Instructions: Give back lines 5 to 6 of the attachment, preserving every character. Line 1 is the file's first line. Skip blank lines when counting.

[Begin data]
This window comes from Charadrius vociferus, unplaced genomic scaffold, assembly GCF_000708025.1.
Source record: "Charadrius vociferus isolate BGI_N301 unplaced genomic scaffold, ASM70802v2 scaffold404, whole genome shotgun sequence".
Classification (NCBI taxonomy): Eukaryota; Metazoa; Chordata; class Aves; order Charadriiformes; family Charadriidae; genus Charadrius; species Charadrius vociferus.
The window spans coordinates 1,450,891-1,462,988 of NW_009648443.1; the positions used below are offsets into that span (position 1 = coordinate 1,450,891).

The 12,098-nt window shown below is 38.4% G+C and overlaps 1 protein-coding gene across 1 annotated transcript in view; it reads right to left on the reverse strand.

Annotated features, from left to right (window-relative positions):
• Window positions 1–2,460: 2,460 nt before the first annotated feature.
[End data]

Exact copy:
The 12,098-nt window shown below is 38.4% G+C and overlaps 1 protein-coding gene across 1 annotated transcript in view; it reads right to left on the reverse strand.

Annotated features, from left to right (window-relative positions):